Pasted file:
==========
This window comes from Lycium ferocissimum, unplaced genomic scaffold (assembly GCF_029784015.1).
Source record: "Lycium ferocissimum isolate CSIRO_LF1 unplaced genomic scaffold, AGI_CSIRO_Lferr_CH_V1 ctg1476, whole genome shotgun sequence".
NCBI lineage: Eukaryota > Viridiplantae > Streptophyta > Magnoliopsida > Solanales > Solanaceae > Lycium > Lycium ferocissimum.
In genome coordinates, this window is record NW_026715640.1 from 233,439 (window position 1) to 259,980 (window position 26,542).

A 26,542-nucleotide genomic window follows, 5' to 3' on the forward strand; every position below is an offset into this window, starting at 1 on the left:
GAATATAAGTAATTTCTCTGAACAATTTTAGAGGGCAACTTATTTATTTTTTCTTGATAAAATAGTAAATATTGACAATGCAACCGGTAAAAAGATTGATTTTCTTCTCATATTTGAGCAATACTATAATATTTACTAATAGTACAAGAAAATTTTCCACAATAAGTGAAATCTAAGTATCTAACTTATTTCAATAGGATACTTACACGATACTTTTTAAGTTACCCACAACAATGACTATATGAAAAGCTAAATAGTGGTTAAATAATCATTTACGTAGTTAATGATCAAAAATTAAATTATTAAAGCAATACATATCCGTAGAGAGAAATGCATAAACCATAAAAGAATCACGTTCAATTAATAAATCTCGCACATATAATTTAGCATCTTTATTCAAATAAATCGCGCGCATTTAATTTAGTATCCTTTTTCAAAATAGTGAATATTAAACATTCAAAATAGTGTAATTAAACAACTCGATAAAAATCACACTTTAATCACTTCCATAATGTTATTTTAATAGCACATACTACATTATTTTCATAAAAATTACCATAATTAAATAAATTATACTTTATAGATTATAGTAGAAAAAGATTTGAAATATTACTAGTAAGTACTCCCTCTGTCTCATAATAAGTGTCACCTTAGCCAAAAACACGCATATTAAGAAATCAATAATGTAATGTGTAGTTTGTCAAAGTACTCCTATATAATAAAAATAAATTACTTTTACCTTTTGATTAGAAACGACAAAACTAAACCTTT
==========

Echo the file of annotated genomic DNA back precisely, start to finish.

This window comes from Lycium ferocissimum, unplaced genomic scaffold (assembly GCF_029784015.1).
Source record: "Lycium ferocissimum isolate CSIRO_LF1 unplaced genomic scaffold, AGI_CSIRO_Lferr_CH_V1 ctg1476, whole genome shotgun sequence".
NCBI lineage: Eukaryota > Viridiplantae > Streptophyta > Magnoliopsida > Solanales > Solanaceae > Lycium > Lycium ferocissimum.
In genome coordinates, this window is record NW_026715640.1 from 233,439 (window position 1) to 259,980 (window position 26,542).

A 26,542-nucleotide genomic window follows, 5' to 3' on the forward strand; every position below is an offset into this window, starting at 1 on the left:
GAATATAAGTAATTTCTCTGAACAATTTTAGAGGGCAACTTATTTATTTTTTCTTGATAAAATAGTAAATATTGACAATGCAACCGGTAAAAAGATTGATTTTCTTCTCATATTTGAGCAATACTATAATATTTACTAATAGTACAAGAAAATTTTCCACAATAAGTGAAATCTAAGTATCTAACTTATTTCAATAGGATACTTACACGATACTTTTTAAGTTACCCACAACAATGACTATATGAAAAGCTAAATAGTGGTTAAATAATCATTTACGTAGTTAATGATCAAAAATTAAATTATTAAAGCAATACATATCCGTAGAGAGAAATGCATAAACCATAAAAGAATCACGTTCAATTAATAAATCTCGCACATATAATTTAGCATCTTTATTCAAATAAATCGCGCGCATTTAATTTAGTATCCTTTTTCAAAATAGTGAATATTAAACATTCAAAATAGTGTAATTAAACAACTCGATAAAAATCACACTTTAATCACTTCCATAATGTTATTTTAATAGCACATACTACATTATTTTCATAAAAATTACCATAATTAAATAAATTATACTTTATAGATTATAGTAGAAAAAGATTTGAAATATTACTAGTAAGTACTCCCTCTGTCTCATAATAAGTGTCACCTTAGCCAAAAACACGCATATTAAGAAATCAATAATGTAATGTGTAGTTTGTCAAAGTACTCCTATATAATAAAAATAAATTACTTTTACCTTTTGATTAGAAACGACAAAACTAAACCTTT